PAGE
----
Many people assume that when they see Googlebot increasing the crawl rate on a site, that it is the sign of an algorithmic issue being lifted – such as Panda or other part of the algo that is impacting the site’s rankings negatively. After all, there must be a reason for Google to be recrawling a site at a furious pace. But Google has said on many occasions that it is not a signal that rankings are going to be changed.
John Mueller addressed this again in yesterday’s hangout and confirmed that increased crawl rate isn’t related to any specific algo issue.
Usually the crawling is a bit separated from the quality side, from the ranking side, in the sense that we see crawling and index more as a technical detail that we have to do ahead of time and the ranking is just based kind of on what we have indexed. Once it’s indexed, we can figure out what to do with the ranking. But the crawling side wouldn’t neccessarily be changed dramatically if one of the ranking algorithms were updated.
He was asked if it could be related to changes in a site, which does make sense. If Google sees many pages have changed, there is often a spike in crawling, such as after a site redesign or URL structure. Many site owners have seen this happen on their site when major changes have been made.
Yeah, I mean that can happen, but it’s not specific to the Panda update in a case like that. What could happen is we notice a bigger change on the website and we think it could be helpful to kind of have these changes reflected in our search results faster, so we’ll go off and crawl it a little bit faster. So that’s like the changes you mention, the HTTPS, that’s an obvious one, or if you move domain, then that’s something where we see a few URLs and they are all redirecting to a new domain, we think oh well we can do this a little bit faster, we will double check more, or double check them a little bit faster than we otherwise would so we can reflect this change in the search results a little bit faster.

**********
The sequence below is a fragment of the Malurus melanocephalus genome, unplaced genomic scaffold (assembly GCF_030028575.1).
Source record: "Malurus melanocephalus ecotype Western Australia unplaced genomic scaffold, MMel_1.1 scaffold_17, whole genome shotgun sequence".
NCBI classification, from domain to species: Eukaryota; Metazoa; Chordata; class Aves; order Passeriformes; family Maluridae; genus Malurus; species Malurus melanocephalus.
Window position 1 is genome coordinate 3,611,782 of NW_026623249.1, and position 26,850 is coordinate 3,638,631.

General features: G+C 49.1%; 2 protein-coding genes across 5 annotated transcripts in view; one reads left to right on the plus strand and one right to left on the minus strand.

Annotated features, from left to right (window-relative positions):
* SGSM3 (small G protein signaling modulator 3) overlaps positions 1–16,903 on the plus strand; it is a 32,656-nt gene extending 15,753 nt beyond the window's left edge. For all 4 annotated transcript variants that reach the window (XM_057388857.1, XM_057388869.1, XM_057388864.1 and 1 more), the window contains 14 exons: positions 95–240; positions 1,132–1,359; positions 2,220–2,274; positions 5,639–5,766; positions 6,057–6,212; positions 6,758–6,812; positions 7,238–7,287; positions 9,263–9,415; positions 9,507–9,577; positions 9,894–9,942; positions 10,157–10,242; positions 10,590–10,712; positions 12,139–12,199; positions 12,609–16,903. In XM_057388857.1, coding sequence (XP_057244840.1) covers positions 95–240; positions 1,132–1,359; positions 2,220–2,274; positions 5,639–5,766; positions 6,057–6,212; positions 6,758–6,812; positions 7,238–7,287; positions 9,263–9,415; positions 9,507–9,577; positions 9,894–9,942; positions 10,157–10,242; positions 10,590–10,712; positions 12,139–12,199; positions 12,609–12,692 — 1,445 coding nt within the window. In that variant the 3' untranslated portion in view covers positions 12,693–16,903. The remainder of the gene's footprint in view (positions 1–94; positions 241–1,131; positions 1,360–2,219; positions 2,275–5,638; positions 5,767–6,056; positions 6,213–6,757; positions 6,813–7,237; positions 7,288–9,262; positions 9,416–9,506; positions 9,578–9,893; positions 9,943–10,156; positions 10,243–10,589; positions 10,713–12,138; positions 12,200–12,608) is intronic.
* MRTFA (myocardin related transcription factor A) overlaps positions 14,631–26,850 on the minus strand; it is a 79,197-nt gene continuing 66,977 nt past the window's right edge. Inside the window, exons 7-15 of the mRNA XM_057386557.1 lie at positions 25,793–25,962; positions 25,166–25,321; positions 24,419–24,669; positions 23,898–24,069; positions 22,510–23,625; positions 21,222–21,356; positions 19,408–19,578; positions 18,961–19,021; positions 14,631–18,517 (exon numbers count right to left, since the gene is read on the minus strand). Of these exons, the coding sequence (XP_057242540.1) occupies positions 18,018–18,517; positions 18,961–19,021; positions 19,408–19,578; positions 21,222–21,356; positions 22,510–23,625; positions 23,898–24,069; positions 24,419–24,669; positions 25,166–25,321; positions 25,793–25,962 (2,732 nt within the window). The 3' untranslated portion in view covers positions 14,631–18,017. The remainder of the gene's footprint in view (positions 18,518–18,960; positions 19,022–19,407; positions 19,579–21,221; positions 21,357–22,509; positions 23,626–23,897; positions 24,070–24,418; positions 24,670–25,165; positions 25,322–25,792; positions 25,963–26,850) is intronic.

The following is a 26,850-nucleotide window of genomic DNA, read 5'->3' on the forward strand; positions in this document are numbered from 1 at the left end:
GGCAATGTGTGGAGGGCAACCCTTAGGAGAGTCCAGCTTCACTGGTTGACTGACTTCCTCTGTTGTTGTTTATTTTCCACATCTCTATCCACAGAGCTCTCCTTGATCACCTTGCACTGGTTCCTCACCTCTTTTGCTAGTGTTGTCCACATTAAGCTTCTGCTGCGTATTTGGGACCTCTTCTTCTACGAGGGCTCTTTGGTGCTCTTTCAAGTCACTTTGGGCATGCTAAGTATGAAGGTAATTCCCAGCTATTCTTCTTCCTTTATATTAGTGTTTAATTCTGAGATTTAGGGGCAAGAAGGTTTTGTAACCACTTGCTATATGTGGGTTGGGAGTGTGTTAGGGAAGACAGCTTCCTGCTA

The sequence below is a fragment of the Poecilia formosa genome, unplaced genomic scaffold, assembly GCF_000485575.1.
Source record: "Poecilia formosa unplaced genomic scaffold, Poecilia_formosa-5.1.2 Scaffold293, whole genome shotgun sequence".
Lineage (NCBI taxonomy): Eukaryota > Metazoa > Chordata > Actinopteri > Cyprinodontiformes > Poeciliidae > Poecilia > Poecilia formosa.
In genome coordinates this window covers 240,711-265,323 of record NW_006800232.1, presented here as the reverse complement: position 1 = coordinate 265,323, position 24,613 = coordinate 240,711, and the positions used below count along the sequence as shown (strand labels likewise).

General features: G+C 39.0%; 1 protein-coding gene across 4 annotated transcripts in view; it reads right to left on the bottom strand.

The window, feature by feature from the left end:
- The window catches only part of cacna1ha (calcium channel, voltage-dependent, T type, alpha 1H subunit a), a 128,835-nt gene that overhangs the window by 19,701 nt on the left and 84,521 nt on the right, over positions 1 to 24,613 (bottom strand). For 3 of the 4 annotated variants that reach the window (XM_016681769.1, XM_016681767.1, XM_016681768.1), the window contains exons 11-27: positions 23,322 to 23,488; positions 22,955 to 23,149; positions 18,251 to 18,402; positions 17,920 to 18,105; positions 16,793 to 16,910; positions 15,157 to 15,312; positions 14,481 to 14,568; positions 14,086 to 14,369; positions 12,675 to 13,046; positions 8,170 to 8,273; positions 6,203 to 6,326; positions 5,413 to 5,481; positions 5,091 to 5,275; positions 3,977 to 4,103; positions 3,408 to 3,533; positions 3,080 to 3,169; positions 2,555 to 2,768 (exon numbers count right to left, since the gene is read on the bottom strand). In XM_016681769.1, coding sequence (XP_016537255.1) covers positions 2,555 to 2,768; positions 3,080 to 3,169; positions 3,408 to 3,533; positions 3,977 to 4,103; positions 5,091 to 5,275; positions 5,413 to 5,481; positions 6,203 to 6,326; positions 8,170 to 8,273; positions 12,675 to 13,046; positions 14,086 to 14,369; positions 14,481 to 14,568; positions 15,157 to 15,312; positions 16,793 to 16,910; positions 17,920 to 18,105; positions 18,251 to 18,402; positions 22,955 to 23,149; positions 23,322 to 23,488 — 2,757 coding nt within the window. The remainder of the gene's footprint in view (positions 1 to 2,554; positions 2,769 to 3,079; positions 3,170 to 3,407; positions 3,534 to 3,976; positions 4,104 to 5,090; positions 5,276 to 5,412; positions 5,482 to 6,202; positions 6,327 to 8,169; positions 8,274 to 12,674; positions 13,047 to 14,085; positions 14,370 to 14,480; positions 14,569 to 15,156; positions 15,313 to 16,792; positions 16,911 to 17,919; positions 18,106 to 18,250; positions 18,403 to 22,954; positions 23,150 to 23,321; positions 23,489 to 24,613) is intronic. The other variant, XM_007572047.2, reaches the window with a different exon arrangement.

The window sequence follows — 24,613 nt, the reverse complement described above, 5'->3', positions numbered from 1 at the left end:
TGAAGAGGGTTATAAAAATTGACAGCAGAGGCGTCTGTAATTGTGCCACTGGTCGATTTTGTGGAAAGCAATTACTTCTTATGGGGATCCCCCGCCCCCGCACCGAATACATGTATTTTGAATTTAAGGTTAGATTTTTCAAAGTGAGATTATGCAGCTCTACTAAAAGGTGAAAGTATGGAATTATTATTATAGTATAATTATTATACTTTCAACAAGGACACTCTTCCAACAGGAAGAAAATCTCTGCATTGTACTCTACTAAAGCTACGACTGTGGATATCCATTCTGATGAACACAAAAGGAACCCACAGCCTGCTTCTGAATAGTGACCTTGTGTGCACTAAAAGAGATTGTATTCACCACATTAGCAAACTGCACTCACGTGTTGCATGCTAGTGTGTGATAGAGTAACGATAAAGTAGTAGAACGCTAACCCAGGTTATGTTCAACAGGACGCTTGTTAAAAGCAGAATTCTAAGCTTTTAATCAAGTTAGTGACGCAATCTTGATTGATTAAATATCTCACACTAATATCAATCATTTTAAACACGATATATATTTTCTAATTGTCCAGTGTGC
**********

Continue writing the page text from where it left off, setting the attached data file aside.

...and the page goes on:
So if you are attempting to recover from some kind of algorithmic penalty or a manual action, an increase in crawl rate doesn’t mean it is being lifted or about to be lifted. But it can mean that Google is recognizing that there is some large change on the site, so it may crawl through the site faster than it otherwise would. And the results of that could be a change in rankings. But an increase in crawl rate doesn’t necessarily signal a change in rankings, just that Google is seeing changes.
Latest posts by Jennifer Slegg (see all)
- Why Googlebot Shows Fluctuations on Time Spent Downloading Page Report - May 24, 2018
- Google: When to Choose Subdirectories vs Subdomains - May 22, 2018
- Google Sending New Wave of Mobile-First Indexing Enabled Notifications - May 17, 2018
- Google Testing Disambiguation Box for Local Packs - May 17, 2018
- Google & Optimizing for Local “Near Me” Searches in Search Results - May 16, 2018